Most Americans want to Congress to keep the government functioning and to keep our air and water clean. GOP lawmakers should give the people what they want and start working together to build a cleaner, safer future for all Americans.

 

EcoWatch Daily Newsletter

A protest against the name of the Washington Redskins in Minneapolis, Minnesota on Nov. 2, 2014. Fibonacci Blue / CC BY 2.0

The Washington Redskins will retire their controversial name and logo, the National Football League (NFL) team announced Monday.

Read More Show Less
The survival tools northern fish have used for millennia could be a disadvantage as environmental conditions warm and more fast-paced species move in. Istvan Banyai / Wikimedia Commons / CC by 3.0

By Alyssa Murdoch, Chrystal Mantyka-Pringle and Sapna Sharma

Summer has finally arrived in the northern reaches of Canada and Alaska, liberating hundreds of thousands of northern stream fish from their wintering habitats.

Read More Show Less
A mother walks her children through a fountain on a warm summer day on July 12, 2020 in Hoboken, New Jersey. Gary Hershorn / Getty Images

A heat wave that set in over the South and Southwest left much of the U.S. blanketed in record-breaking triple digit temperatures over the weekend. The widespread and intense heat wave will last for weeks, making the magnitude and duration of its heat impressive, according to The Washington Post.

Read More Show Less
If you get a call from a number you don't recognize, don't hit decline — it might be a contact tracer calling to let you know that someone you've been near has tested positive for the coronavirus. blackCAT / Getty Images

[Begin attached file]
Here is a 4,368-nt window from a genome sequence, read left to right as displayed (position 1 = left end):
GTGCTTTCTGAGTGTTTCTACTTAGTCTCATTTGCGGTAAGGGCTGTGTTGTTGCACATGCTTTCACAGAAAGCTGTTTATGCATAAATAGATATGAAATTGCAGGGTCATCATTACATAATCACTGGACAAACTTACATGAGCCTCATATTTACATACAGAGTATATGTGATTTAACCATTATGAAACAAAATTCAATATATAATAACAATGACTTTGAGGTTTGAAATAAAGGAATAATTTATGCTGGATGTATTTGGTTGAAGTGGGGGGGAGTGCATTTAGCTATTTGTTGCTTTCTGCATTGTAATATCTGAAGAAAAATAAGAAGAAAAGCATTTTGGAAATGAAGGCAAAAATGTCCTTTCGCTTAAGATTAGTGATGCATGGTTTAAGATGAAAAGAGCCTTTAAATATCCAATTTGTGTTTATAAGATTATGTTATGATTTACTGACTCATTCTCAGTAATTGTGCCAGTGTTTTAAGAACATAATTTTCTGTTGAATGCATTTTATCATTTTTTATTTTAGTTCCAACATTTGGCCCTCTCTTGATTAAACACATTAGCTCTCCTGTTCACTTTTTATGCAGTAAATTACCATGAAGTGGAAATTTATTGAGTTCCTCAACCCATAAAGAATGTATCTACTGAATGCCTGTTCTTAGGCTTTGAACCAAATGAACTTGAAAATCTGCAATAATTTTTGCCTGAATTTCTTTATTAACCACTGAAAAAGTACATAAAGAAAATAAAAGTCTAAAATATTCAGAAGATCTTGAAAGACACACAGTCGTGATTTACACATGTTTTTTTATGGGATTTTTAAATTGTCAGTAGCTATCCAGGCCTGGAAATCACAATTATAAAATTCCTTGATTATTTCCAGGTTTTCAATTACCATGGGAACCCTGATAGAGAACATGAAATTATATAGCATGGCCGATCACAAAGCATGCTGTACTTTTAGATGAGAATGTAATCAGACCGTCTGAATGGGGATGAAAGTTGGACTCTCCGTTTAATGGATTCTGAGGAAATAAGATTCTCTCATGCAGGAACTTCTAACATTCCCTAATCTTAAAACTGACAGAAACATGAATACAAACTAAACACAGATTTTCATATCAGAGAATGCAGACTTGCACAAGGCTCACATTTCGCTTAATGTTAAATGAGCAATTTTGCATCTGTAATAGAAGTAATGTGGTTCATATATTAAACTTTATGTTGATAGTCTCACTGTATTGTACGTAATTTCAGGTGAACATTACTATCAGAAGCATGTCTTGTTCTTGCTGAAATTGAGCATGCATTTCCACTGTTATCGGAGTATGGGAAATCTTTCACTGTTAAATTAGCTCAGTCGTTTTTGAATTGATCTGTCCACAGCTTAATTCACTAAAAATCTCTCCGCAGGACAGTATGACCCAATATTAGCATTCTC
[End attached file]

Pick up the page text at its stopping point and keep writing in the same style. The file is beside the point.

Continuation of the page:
By Joni Sweet

If you get a call from a number you don't recognize, don't hit decline — it might be a contact tracer calling to let you know that someone you've been near has tested positive for the coronavirus.

Read More Show Less
Aerial view of burnt areas of the Amazon rainforest, near Porto Velho, Rondonia state, Brazil, on Aug. 24, 2019. CARLOS FABAL / AFP via Getty Images

NASA scientists say that warmer than average surface sea temperatures in the North Atlantic raise the concern for a more active hurricane season, as well as for wildfires in the Amazon thousands of miles away, according to Newsweek.

Read More Show Less
A baby receives limited treatment at a hospital in Yemen on June 27, 2020. Mohammed Hamoud / Anadolu Agency / Getty Images

By Andrea Germanos

Oxfam International warned Thursday that up to 12,000 people could die each day by the end of the year as a result of hunger linked to the coronavirus pandemic—a daily death toll surpassing the daily mortality rate from Covid-19 itself.

Read More Show Less

Trending

The 2006 oil spill was the largest incident in Philippine history and damaged 1,600 acres of mangrove forests. Shubert Ciencia / Flickr / CC BY 2.0

By Jun N. Aguirre

An oil spill on July 3 threatens a mangrove forest on the Philippine island of Guimaras, an area only just recovering from the country's largest spill in 2006.

Read More Show Less